Oh wow. Well I don’t have any concern, honestly, about people finding my songs too upsetting. My music has never been easy listening, from day one of the Dresden Dolls. My songs have always been about challenging subjects, and really emotional experiences. Nobody sticks an Amanda Palmer record on at a party [laughs] – but that’s fine. If I wanted to make music like that, I could make it – and maybe someday I will – but right now I need music as an emotional connector between me and my audience, and I’m not ready to let that go yet.
I’ve had a really difficult past seven years of my life and music was my touchstone. I know enough about being a touring performer and a writer to know that if I was able to put words to these experiences and sort through them using my songwriting, that those songs would not be unimportant or unhelpful to other people. But whether or not it’s going to be well received by an audience, or scare an audience, doesn’t concern me anymore. It never did, really.
Let’s talk about your tour. It’s very much piano-oriented. Are there any particular pianists that have influenced you?
That’s a good question. I actually talk about influence a lot during the show. I spent years of my life trying to figure out how to make a piano sound like bass, drums and guitars, which meant breaking a lot of strings and beating the shit out of it!
When I was a teenager I was scared to like Tori Amos, Elton John and Billy Joel, because I had such bizarre and ambivalent feelings about the piano – and it took me until my 20s to realise the genius of a lot of female singer-songwriters. But I listened to a lot of classical music: Beethoven, Chopin, Bach and Debussy. When I took lessons as a kid, that was the stuff that I was trying to play, and I think you can actually hear those influences on this record more than any of my others. I sort of get to show off my lame amateur classical chops on songs like The Ride and Death Thing.
You call this show your “most human and vulnerable stage show to date”. Is there any danger of burnout from the emotional intensity that that involves?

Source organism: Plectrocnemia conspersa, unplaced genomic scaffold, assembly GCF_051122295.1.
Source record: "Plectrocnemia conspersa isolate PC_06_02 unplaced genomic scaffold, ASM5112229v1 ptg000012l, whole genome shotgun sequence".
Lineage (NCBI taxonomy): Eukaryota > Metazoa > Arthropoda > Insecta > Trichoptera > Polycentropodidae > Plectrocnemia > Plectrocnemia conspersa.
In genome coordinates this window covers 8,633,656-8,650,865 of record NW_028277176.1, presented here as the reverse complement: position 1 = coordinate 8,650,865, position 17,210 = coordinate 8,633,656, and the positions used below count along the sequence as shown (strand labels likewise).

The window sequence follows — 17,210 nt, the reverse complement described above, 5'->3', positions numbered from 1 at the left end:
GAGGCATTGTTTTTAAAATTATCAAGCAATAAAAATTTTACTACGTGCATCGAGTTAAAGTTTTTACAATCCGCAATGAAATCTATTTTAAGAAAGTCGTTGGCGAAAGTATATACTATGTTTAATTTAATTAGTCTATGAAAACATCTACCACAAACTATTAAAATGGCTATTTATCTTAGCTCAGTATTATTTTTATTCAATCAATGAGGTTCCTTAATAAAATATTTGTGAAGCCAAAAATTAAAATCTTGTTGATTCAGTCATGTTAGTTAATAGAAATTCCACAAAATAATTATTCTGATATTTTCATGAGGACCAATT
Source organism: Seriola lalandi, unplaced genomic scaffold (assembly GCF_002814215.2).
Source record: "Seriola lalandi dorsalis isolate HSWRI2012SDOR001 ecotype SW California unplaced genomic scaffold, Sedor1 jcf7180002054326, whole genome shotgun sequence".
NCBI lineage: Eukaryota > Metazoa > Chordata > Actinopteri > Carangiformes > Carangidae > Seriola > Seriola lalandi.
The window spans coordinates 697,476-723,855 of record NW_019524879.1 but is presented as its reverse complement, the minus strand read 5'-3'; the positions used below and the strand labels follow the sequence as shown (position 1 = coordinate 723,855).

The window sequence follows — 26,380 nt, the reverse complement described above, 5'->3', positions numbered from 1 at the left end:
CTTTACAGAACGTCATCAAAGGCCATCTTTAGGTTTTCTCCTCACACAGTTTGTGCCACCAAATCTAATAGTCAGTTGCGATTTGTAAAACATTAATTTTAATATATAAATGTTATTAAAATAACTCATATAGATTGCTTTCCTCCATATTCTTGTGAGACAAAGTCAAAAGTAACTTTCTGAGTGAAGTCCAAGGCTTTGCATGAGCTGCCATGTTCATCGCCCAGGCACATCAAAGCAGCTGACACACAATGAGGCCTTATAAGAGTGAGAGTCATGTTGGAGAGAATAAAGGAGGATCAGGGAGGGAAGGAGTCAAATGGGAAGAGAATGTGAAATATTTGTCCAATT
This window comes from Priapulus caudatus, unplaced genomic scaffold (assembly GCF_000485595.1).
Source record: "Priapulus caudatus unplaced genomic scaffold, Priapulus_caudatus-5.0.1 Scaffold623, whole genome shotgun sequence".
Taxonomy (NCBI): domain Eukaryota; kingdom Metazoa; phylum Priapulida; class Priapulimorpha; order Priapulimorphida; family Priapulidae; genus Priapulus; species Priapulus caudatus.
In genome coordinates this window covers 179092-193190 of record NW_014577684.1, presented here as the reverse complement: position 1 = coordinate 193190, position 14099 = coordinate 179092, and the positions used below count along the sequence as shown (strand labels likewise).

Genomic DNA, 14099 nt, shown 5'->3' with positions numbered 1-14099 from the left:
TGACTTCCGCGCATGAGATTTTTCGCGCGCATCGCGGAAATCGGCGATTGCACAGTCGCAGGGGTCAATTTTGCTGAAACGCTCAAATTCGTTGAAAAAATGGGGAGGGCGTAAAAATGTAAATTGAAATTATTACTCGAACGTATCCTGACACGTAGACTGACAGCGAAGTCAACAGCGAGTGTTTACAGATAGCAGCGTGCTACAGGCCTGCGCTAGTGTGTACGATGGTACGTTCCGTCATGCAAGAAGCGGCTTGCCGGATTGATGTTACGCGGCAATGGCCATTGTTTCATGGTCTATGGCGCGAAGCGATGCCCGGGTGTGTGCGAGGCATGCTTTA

Well, you shouldn’t come to this show expecting an entertaining night out, but, ironically, it’s the funniest show I’ve ever toured. It has to be – there’s no way that I could talk about these kind of topics without dousing them in standup comedy. So it is, on the one hand, the heaviest show I’ve ever toured, but it’s also the most ridiculous – I mean, there are Disney songs and disco balls.
There are parts of this record that are really funny, and A Mother’s Confession is a perfect example: a really silly song, but it’s also dark as fuck. That combination seems to be my speciality lately, because I just don’t think you can do one without the other.
Amanda Palmer, St David’s Hall, Cardiff, Sat 19 Oct. Tickets: £26. Info: 029 2087 8444 / www.stdavidshallcardiff.co.uk
“Challenging subjects and really emotional experiences”: five of Amanda Palmer’s most hard-hitting songs.
Mr Weinstein Will See You Now
Written and recorded with Jasmine Power, a singer-songwriter from west Wales, this song depicts the sadness experienced by the victims of abusive men. Amanda Palmer’s unconventional income streams went to fund a video reinforcing the powerful message with impactful nudity, a year after the start of the #MeToo movement.
The Bed Song
This follows the lifelong decline of a relationship, from sharing a sleeping bag through to an elderly couple sleeping at opposite sides of a larger-than-king-size bed, accompanied by a simple but incredibly moving video. It’s difficult to decide whether the dark twist at the end is sweet or heartbreaking.
Voicemail For Jill
Amanda Palmer finally writes a sensitive abortion song, and every line cuts like a knife, as she lists the things expectant mothers get to enjoy which her friend won’t experience. Even on the last line, “We can throw you an abortion shower”, the singer manages to avoid delivering any hint of irony or jest, a rare thing for the queen of dark humour.
Dedicated to Dolores O’Riordan of the Cranberries, this cover draws at the heartstrings as the vocals range from fragility, on the verge of cracking, to full-throttle yelling over a string quartet. In this interpretation, Zombie‘s original lyrics, about the Troubles in Ireland, take on new dimensions in a lament to another singer’s untimely death.
On first listen, a jaunty song built around a euphemism. Listen closer, though, and underneath the double meanings (“he feels like a boy should feel”) you can hear levels of delusion, denial and loneliness. One of her most famous songs as half of punk-cabaret duo The Dresden Dolls, with drummer Brian Viglione, this song set the tone for much of Amanda Palmer’s career, combining light-heartedness and humour with difficult, emotional topics.
words Isabel Thomas